Chinese authorities have decided to set up a “dividing line” on the summit of Mount Everest to prevent local climbers from coming into contact with other moun
tain climbers from Nepal. The decision came less than a week after climbers and authorities at the base camp in Nepal, located at an altitude of more than five thousand kilometers, warned of a sharp increase in cases of coronavirus among climbers.
Everest is on the border between China and Nepal, and climbers are climbing it from both sides. It is not yet clear how China will enforce these rules on the mountain, the BBC reported. The summit of Mount Everest is a snow dome that can hold no more than six people at a time, and on busy days, climbers have to stand in line to access it. A team of Tibetan climbing guides is sent to the summit to set up a dividing line. It will be placed before the arrival of a group of Chinese climbers who are currently on their way to the Everest dome.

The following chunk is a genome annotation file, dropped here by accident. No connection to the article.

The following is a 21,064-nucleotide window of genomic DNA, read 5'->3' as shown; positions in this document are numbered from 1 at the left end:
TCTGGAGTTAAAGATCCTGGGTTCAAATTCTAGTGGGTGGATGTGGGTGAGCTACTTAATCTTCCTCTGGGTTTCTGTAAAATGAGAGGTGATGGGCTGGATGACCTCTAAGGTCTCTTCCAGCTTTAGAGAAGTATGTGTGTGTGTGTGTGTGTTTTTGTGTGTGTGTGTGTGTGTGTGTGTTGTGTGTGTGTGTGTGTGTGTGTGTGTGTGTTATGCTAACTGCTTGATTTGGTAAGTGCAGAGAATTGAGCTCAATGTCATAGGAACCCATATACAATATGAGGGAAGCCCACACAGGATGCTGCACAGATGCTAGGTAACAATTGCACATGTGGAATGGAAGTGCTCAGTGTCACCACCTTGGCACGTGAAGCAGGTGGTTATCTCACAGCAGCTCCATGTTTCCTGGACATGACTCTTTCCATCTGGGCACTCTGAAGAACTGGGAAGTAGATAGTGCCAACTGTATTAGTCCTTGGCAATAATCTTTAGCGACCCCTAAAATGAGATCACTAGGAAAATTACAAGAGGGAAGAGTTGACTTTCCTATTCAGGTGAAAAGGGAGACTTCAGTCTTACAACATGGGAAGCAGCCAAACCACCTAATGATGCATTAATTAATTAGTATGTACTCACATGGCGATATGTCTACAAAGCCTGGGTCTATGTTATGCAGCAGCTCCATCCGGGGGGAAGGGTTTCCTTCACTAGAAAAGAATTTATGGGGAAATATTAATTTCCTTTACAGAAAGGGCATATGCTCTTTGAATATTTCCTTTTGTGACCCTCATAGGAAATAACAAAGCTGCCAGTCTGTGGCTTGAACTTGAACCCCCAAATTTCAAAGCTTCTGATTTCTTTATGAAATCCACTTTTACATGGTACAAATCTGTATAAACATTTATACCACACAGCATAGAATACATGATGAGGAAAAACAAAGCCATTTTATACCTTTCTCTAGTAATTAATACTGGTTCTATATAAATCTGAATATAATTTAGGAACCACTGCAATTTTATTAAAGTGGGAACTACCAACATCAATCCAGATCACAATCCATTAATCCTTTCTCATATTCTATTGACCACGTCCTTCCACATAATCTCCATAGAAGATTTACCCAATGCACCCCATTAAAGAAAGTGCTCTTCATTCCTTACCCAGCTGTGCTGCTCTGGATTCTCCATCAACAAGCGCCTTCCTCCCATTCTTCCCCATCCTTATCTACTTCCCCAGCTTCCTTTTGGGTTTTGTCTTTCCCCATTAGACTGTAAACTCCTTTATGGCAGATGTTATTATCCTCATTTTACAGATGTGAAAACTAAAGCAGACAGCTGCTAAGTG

Climbers from the Chinese side will not be allowed to make contact with anyone from the Nepalese side, nor will they be allowed to touch the objects placed on the summit. It is unclear whether Tibetan guides will remain in the area to enforce the res
trictions. The director of the Tibetan Sports Bureau told Chinese state media that climbers from the north and south sides of the mountai
n can only make contact at the summit.
Tourists without permission are currently banned from entering the Chinese base camp, and the
country has banned foreign nationals from climbing the mountain. But Nepal, which relies heavily on income from Everest expeditions, has issued 408 permits to foreign climbers to climb the mountain this season. Since late April, more than 30 infected climbers have been evacuated from the Nepalese side and flown by helicopter to Kathmandu. The daily number of cases in Nepal has risen sharply in the past three weeks, with two out of five people tested positive, AFP reported. There are now more than 394,667 cases of coronavirus infection and 3,720 deaths in the country.